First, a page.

“I can’t, for the life of me, understand why the president is so reluctant to push back much harder on the Russians.”
— Rep. Charlie Dent (R-PA), in an interview on CNN.
“The president’s eldest son, Donald Trump Jr., is making what’s been dubbed an unofficial visit to India to promote his family’s real estate projects there. But he’s also planning to deliver a foreign policy speech on Indo-Pacific relations at an event with Indian Prime Minister Narendra Modi,” the Washington Post reports.
“News that the Trump Organization would be offering buyers in the Trump Tower the chance to meet the president’s son sparked criticism of potential conflict of interest, and the fact that Trump Jr. will be giving a foreign policy speech while on a private business trip complicates the matter further.”
When President Trump and his team visited Beijing last November, Chief of Staff John Kelly and a U.S. Secret Service agent skirmished with Chinese security officials over the nuclear football, according to Jonathan Swan.
“When the U.S. military aide carrying the nuclear football entered the Great Hall, Chinese security officials blocked his entry… Then a U.S. Secret Service agent grabbed the Chinese security official and tackled him to the ground.”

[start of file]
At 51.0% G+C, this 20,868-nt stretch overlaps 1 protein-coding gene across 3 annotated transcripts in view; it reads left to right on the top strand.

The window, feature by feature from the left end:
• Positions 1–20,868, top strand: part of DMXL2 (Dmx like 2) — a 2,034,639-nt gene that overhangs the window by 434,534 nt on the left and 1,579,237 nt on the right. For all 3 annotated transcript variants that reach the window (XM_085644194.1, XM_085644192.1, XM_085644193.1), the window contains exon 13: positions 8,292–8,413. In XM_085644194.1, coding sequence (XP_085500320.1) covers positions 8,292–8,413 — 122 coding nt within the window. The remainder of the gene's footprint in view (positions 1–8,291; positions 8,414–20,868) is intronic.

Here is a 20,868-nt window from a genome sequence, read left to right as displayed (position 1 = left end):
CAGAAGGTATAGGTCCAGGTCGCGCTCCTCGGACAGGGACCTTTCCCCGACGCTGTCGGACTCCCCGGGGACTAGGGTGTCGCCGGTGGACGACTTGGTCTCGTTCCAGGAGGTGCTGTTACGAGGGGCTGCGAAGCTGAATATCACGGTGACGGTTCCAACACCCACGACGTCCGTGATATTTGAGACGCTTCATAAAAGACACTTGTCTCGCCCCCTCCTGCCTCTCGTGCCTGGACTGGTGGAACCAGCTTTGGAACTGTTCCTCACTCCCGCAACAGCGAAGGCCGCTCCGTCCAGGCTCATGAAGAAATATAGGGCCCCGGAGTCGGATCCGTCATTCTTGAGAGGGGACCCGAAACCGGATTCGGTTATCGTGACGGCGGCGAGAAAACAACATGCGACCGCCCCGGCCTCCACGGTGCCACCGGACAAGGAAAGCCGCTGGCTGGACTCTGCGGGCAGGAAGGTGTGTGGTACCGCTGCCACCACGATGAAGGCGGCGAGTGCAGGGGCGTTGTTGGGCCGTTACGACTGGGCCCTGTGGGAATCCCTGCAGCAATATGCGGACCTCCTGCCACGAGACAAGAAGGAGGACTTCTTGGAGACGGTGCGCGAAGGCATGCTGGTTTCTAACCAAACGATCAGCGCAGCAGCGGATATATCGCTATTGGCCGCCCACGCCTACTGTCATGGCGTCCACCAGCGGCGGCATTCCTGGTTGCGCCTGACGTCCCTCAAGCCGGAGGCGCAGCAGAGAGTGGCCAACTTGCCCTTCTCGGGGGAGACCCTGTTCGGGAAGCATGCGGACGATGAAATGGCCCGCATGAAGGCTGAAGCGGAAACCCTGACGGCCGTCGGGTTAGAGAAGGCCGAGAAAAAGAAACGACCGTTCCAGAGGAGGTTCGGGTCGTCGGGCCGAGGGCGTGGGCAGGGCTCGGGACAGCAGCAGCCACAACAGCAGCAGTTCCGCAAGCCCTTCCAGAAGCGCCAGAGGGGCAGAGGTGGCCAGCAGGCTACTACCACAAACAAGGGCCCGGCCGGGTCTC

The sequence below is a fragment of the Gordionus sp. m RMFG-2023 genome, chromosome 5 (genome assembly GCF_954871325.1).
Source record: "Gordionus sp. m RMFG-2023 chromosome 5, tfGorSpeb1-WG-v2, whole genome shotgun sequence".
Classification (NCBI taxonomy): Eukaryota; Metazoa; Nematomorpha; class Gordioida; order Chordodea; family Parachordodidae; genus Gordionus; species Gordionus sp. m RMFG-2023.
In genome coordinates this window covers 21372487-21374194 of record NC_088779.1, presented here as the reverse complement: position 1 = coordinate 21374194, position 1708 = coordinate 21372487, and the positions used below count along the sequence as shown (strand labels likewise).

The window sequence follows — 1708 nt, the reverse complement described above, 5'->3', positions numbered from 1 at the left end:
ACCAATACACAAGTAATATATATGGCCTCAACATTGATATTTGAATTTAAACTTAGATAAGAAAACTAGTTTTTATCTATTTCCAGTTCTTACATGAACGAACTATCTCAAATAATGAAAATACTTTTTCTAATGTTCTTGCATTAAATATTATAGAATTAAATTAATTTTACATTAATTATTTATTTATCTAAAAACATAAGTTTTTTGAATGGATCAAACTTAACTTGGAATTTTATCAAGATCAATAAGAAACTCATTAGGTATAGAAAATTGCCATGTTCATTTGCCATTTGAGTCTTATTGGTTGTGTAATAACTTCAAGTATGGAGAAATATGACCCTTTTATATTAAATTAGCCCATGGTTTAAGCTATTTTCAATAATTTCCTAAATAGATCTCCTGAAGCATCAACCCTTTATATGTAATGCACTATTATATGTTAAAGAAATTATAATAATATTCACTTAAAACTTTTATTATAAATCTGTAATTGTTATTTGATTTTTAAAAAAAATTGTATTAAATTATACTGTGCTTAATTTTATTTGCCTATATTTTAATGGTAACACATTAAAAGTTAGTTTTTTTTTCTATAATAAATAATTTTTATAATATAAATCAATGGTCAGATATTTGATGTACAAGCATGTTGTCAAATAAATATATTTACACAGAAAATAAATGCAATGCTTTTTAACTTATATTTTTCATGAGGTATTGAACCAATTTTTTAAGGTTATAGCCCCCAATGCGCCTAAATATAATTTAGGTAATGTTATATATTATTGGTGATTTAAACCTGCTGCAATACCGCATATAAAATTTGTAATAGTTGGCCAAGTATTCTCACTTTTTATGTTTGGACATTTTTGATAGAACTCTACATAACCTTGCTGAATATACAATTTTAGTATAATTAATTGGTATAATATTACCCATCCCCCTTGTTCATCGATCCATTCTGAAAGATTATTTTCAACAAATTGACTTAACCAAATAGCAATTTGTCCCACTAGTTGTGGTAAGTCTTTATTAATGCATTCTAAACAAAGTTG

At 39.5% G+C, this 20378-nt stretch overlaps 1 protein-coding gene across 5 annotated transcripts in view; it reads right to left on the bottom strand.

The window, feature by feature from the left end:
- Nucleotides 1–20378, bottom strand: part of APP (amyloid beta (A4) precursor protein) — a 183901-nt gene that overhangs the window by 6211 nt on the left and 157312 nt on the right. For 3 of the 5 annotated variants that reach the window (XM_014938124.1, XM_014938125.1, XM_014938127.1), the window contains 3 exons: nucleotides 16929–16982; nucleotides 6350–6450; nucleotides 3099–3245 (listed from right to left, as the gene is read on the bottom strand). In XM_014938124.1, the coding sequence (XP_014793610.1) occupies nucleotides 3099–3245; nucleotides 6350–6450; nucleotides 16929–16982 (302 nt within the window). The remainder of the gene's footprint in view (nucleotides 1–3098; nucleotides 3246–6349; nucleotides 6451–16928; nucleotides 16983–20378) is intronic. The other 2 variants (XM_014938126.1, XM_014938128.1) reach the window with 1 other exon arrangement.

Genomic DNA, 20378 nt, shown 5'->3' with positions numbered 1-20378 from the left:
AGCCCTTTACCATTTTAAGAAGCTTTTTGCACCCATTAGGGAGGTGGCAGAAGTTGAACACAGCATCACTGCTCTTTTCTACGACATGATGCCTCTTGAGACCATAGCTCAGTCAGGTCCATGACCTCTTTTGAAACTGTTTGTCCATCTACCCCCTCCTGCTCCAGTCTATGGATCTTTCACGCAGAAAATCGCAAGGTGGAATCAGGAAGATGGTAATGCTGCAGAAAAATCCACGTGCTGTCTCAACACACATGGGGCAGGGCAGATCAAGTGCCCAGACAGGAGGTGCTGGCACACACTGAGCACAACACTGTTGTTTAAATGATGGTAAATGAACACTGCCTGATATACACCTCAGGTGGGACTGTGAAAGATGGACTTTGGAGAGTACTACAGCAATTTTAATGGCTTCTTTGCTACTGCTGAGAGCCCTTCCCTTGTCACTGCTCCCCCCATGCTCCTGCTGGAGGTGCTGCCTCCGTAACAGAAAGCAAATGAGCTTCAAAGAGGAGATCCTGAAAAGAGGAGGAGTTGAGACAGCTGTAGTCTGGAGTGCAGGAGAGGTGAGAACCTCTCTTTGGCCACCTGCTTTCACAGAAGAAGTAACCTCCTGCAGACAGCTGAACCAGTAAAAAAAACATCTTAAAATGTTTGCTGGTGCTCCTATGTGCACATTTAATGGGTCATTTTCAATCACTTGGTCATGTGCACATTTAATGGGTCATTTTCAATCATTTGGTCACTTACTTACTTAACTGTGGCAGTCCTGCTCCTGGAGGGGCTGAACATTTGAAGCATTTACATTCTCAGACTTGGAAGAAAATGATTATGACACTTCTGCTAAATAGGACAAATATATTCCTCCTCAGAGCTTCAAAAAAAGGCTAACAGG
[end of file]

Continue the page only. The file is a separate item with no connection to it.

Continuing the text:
“The whole scuffle was over in a flash, and the U.S. officials told about the incident were asked to keep quiet about it. Trump’s team followed the normal security procedure to brief the Chinese before their visit to Beijing… but somebody at the Chinese end either didn’t get the memo or decided to mess with the Americans anyway.”
New York Times: “After more than a dozen Russians and three companies were indicted on Friday for interfering in the 2016 elections, President Trump’s first reaction was to claim personal vindication… He voiced no concern that a foreign power had been trying for nearly four years to upend American democracy, much less resolve to stop it from continuing to do so this year.”
“The indictment secured by the special counsel, Robert S. Mueller III, underscored the broader conclusion by the American government that Russia is engaged in a virtual war against the United States through 21st-century tools of disinformation and propaganda, a conclusion shared by the president’s own senior advisers and intelligence chiefs. But it is a war being fought on the American side without a commander in chief.
“In 13 months in office, Mr. Trump has made little if any public effort to rally the nation to confront Moscow for its intrusion or to defend democratic institutions against continued disruption.”
Eli Lake: “If you’ve been listening just to the Kremlin and the Pentagon, you probably didn’t know that Russia attacked American forces and their allies in Syria last week, suffering heavy casualties.”
“The Israeli police recommended on Tuesday that Prime Minister Benjamin Netanyahu be charged with bribery, fraud and breach of trust, casting a pall over the future of a tenacious leader who has become almost synonymous with his country,” the New York Times reports.